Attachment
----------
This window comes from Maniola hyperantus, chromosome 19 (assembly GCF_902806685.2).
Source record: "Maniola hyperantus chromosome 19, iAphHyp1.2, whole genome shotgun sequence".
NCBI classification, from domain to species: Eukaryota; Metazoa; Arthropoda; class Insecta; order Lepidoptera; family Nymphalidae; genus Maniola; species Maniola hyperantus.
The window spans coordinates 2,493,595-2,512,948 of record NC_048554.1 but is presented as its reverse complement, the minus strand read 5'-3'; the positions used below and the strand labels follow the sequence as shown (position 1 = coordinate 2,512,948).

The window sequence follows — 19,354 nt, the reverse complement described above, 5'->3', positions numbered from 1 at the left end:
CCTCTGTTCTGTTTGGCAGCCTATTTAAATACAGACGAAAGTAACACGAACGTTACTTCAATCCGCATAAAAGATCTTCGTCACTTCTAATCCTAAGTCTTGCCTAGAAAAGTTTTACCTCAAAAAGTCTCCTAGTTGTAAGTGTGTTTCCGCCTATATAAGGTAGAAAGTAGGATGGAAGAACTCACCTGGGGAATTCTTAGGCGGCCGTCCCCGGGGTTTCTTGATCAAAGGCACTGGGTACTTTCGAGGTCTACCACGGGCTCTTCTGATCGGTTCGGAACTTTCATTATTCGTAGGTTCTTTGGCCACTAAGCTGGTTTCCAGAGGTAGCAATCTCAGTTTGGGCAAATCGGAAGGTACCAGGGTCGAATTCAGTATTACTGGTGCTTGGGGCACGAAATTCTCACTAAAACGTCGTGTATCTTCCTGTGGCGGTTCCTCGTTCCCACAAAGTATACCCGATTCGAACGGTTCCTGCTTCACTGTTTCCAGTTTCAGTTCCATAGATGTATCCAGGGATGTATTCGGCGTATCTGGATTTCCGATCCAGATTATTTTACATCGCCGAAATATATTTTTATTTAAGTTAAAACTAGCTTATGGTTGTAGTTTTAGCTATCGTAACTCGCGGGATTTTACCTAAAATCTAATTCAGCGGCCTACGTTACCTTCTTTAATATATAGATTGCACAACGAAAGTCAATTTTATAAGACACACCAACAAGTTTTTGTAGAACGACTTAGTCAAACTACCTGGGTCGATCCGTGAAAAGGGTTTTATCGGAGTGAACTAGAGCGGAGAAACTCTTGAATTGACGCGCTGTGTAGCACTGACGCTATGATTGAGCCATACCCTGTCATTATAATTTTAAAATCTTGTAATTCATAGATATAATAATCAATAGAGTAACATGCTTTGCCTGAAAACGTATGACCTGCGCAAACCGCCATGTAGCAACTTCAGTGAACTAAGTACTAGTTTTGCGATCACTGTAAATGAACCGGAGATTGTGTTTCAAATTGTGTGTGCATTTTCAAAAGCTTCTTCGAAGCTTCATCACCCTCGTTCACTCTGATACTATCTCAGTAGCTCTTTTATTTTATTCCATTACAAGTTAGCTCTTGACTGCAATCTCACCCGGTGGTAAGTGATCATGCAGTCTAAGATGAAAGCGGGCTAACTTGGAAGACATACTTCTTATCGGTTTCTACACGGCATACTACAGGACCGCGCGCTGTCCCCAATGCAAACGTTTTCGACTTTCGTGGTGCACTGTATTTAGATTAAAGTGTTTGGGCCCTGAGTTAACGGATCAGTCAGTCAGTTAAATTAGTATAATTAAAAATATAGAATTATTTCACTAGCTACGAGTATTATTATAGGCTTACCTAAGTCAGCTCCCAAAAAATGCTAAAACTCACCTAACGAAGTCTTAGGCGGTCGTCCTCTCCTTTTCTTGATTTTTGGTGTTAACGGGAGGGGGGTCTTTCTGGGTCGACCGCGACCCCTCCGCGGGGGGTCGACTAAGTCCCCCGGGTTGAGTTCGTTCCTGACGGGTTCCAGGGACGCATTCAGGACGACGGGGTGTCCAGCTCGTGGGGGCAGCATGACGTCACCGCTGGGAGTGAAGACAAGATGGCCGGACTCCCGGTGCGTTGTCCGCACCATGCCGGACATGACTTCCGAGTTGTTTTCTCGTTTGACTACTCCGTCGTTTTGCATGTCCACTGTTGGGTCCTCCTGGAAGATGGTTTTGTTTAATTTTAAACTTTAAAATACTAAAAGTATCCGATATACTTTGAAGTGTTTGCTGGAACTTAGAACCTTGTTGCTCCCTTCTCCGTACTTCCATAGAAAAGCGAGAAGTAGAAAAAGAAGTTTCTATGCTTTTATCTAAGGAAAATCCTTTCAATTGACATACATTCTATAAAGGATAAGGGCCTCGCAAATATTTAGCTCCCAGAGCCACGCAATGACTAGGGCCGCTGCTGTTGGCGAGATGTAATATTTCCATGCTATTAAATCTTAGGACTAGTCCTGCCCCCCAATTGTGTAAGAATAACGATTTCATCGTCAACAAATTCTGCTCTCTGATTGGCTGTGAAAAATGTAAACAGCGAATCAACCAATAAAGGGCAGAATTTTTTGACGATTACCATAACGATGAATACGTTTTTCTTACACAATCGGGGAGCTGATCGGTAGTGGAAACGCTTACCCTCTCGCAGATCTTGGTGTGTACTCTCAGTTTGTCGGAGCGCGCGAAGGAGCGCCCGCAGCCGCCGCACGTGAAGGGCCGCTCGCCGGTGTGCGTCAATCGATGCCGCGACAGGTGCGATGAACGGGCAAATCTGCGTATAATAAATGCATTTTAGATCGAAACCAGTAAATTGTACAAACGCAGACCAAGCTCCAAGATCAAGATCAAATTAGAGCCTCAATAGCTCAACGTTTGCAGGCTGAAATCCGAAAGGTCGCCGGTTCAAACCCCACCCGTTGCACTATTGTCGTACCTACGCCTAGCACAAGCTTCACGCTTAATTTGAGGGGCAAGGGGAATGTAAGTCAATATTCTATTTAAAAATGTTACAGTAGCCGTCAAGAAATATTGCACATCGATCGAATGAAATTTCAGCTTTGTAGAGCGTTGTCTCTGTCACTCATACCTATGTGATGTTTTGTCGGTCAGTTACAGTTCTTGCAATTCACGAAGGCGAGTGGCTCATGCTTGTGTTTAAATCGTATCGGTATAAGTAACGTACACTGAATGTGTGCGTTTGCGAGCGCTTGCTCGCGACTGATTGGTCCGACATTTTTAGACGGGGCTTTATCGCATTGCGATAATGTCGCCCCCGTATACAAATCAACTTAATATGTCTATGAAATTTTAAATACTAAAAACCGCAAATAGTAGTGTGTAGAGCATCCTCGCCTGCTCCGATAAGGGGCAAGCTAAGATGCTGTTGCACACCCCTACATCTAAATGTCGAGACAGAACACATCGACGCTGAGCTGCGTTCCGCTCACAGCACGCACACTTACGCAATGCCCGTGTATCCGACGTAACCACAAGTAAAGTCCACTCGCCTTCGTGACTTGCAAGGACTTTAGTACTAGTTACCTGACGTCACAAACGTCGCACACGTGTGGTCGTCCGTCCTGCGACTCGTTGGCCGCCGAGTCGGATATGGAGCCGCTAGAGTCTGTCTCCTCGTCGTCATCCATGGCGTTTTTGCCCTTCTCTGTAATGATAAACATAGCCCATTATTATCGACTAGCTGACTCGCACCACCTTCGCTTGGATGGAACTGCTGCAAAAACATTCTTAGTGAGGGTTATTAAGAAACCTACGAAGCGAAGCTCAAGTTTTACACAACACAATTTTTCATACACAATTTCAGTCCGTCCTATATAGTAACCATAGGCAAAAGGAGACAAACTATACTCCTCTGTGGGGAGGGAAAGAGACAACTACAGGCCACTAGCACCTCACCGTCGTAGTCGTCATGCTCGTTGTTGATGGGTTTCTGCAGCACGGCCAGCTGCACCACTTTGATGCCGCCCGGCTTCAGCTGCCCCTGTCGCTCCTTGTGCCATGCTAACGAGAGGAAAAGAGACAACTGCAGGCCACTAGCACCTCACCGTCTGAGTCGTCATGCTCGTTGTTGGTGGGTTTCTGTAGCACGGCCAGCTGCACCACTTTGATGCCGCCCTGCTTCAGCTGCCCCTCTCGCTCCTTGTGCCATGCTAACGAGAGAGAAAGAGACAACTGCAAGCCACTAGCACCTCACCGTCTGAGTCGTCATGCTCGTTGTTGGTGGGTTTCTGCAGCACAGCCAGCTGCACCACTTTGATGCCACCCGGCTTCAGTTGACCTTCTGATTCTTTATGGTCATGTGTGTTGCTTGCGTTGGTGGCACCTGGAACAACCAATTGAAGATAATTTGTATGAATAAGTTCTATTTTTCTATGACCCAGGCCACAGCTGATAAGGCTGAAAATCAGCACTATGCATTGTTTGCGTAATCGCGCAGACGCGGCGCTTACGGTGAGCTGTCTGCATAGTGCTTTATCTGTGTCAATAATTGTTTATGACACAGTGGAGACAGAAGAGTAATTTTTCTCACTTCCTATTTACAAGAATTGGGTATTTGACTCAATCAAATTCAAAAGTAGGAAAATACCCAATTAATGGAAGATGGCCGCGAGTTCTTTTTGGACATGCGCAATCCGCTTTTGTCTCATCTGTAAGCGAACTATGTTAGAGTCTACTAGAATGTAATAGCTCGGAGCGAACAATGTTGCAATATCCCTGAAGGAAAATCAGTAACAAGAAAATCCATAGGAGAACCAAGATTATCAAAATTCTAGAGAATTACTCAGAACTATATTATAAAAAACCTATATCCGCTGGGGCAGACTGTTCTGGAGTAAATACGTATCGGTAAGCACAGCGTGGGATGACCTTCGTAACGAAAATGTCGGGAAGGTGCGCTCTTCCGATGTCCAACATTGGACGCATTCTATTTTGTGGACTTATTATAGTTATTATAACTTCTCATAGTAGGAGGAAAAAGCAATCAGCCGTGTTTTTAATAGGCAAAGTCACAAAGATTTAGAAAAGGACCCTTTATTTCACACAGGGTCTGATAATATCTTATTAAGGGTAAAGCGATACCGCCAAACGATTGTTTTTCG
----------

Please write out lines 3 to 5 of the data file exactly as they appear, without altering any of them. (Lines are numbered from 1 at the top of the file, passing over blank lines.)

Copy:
NCBI classification, from domain to species: Eukaryota; Metazoa; Arthropoda; class Insecta; order Lepidoptera; family Nymphalidae; genus Maniola; species Maniola hyperantus.
The window spans coordinates 2,493,595-2,512,948 of record NC_048554.1 but is presented as its reverse complement, the minus strand read 5'-3'; the positions used below and the strand labels follow the sequence as shown (position 1 = coordinate 2,512,948).

The window sequence follows — 19,354 nt, the reverse complement described above, 5'->3', positions numbered from 1 at the left end: